Huge demand for herbs during the pandemic — combined with the highest rainfall on his property in four years — has left central Queensland farmer Richard Fairley in good spirits after a “bone-dry” start to last year’s winter planting season. 

Key points:

  • The consumption of herbs, seasonings and stocks was up more than 80 per cent last March, according to the ABS 
  • Both major supermarkets have reported increases in fresh and pre-packed herb sales
  • The Biloela grower says recent rainfall is the most he’s had in four years

Australians’ consumption of herbs, seasonings, and stocks skyrocketed by 82 per cent in March 2020 compared to the same time the year before, according to data from the Australian Bureau of Statistics. 

Major supermarkets have also recorded steady increases in the sale of herbs.

Mr Fairley, of Biloela, said demand for his herbs was the highest he had ever experienced.

“The majority that we do, like basil, coriander, parsley — they’re the main ones — they’re increasing quite well, with lemongrass, dill, oregano, which is going along nicely,” he said.

Mr Fairley said the long-term effects of the COVID-19 pandemic, which forced people to spend more time in the kitchen, had likely contributed.

“That’s a positive sign, just the way things have been moving through the supermarkets, and it’s feeding back into the paddocks with a more positive outlook.”

Mr Fairley said it was a welcome boost for farmers.

“It just makes farming extra enjoyable,” he said.

Rows of green herbs, blue sky and clouds, sun shining.

Richard Fairley is feeling positive after planting this season’s herbs.(

Supplied: Richard Fairley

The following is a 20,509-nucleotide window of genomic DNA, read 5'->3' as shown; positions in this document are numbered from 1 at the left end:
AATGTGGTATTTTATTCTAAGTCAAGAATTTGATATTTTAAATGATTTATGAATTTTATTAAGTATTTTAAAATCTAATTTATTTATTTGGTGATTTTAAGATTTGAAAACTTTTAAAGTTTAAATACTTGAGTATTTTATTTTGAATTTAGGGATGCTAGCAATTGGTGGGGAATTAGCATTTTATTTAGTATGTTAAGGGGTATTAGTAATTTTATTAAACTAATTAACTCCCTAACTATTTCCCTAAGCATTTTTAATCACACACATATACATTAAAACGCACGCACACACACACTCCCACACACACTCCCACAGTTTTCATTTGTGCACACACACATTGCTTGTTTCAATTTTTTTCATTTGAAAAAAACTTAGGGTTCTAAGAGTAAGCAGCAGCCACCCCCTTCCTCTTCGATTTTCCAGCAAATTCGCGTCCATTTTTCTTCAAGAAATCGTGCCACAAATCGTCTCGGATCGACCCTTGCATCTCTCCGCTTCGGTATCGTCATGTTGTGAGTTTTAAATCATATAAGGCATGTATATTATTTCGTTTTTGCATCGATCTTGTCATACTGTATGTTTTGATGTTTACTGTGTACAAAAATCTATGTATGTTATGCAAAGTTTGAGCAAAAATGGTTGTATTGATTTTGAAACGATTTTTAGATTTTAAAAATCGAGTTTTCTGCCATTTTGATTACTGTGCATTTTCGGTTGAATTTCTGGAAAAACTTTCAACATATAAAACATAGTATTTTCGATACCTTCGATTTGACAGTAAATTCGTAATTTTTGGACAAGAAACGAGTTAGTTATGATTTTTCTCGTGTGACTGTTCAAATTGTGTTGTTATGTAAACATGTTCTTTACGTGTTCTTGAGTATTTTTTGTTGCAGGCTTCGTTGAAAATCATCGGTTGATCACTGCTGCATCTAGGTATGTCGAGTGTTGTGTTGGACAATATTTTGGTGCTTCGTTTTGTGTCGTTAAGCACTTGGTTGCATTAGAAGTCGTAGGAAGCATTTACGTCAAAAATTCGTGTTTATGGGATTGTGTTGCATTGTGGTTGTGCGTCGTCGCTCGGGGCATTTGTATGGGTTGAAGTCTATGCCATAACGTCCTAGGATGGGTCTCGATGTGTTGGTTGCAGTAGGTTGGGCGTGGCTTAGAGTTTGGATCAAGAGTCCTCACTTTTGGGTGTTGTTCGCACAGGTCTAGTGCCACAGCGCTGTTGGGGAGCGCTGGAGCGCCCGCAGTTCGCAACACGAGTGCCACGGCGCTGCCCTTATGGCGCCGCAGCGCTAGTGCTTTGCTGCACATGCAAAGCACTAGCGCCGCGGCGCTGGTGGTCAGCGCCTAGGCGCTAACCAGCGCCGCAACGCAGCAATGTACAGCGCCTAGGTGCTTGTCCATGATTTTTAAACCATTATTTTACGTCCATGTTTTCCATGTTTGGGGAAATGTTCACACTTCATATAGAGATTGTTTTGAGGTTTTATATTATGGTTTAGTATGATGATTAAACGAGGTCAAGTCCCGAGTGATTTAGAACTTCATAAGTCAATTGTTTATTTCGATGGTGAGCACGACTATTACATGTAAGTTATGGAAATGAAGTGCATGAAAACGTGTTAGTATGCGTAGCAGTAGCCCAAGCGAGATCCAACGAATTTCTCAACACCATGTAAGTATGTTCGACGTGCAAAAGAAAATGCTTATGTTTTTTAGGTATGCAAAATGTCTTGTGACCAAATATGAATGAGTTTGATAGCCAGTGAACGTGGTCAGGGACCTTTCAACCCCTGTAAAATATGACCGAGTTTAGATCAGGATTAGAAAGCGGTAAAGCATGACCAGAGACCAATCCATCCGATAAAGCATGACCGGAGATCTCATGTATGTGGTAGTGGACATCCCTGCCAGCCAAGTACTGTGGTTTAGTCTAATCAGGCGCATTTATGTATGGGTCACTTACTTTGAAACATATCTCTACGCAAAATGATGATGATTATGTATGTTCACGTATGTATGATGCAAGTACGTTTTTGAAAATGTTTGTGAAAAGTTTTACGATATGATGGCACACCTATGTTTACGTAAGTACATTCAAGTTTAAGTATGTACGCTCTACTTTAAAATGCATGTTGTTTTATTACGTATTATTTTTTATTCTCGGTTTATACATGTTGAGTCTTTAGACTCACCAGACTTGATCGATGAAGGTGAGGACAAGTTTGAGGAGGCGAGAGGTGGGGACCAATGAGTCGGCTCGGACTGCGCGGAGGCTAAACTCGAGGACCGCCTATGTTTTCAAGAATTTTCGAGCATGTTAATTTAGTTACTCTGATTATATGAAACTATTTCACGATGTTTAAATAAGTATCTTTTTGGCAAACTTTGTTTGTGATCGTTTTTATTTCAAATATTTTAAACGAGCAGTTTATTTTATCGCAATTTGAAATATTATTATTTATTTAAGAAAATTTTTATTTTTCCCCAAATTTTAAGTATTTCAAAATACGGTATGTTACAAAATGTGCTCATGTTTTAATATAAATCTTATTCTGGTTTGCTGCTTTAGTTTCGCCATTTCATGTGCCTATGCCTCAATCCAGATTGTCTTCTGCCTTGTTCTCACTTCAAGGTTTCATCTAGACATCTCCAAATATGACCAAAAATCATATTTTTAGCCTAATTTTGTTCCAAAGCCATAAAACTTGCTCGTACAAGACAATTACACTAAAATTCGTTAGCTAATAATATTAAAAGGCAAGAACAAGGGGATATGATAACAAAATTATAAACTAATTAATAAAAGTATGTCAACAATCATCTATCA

)

‘Significant growth’ in herb sales

Coles was among major supermarkets reporting a jump in herb sales over the past 12 months. 

“Last year we saw pantry stocking, people working and eating from home, restrictions on hospitality, and more Australians in Australia due to border closures,” a spokeswoman said. 

A Woolworths spokesman said both fresh and pre-packaged herb sales had increased.

“We have seen steady growth in demand for herbs over the last year, with people spending more time at home and cooking from scratch,” he said. 

“Coriander, parsley and basil are the most popular herbs in our range.

“However we’ve seen high growth in demand for chives in the last 12 months as well.”

Basil growing in a paddock

Basil is one of the main crops Mr Fairley grows at Biloela.(

ABC Capricornia: Erin Semmler

)

A welcome boost for farmers

Mr Fairley said the increased appreciation for fresh produce had bolstered confidence for farmers who struggled.

“I think people forget how much effort goes into what we actually produce and that goes anywhere from apples to herbs, to even a bale of hay,” he said.

“It’d be good if we can see an increase of sales across the board in every part of agriculture.”

Highest rainfall in four years

Mr Fairley said his property had been “extremely lucky” with rainfall in recent weeks.

Small rows of green herbs, light brown mud/soil and trees, blue sky behind.

Mr Fairley says planting conditions this winter have been improved by good rain.(

Supplied: Richard Fairley

)

“[It’s] the most we’ve had in the last four years so the sub-soil moisture is making irrigating a lot easier at the moment … because there’s already enough sub-soil moisture there,” he said.

“It’s making my life a lot easier compared to this time last year where it was bone dry and it was just a lot more challenging and lot more work.

“I know there’s plenty of areas that still need the rain, but, for us, we’re extremely lucky this year.

Mr Fairley hoped the season would end as well as it started.

“But it’s farming, there’s always challenges out there and it’s just the way you approach them, or the way they approach you, and how you handle them.”

‘Exciting times ahead’: Home cooks trigger a surge in demand for fresh herbs
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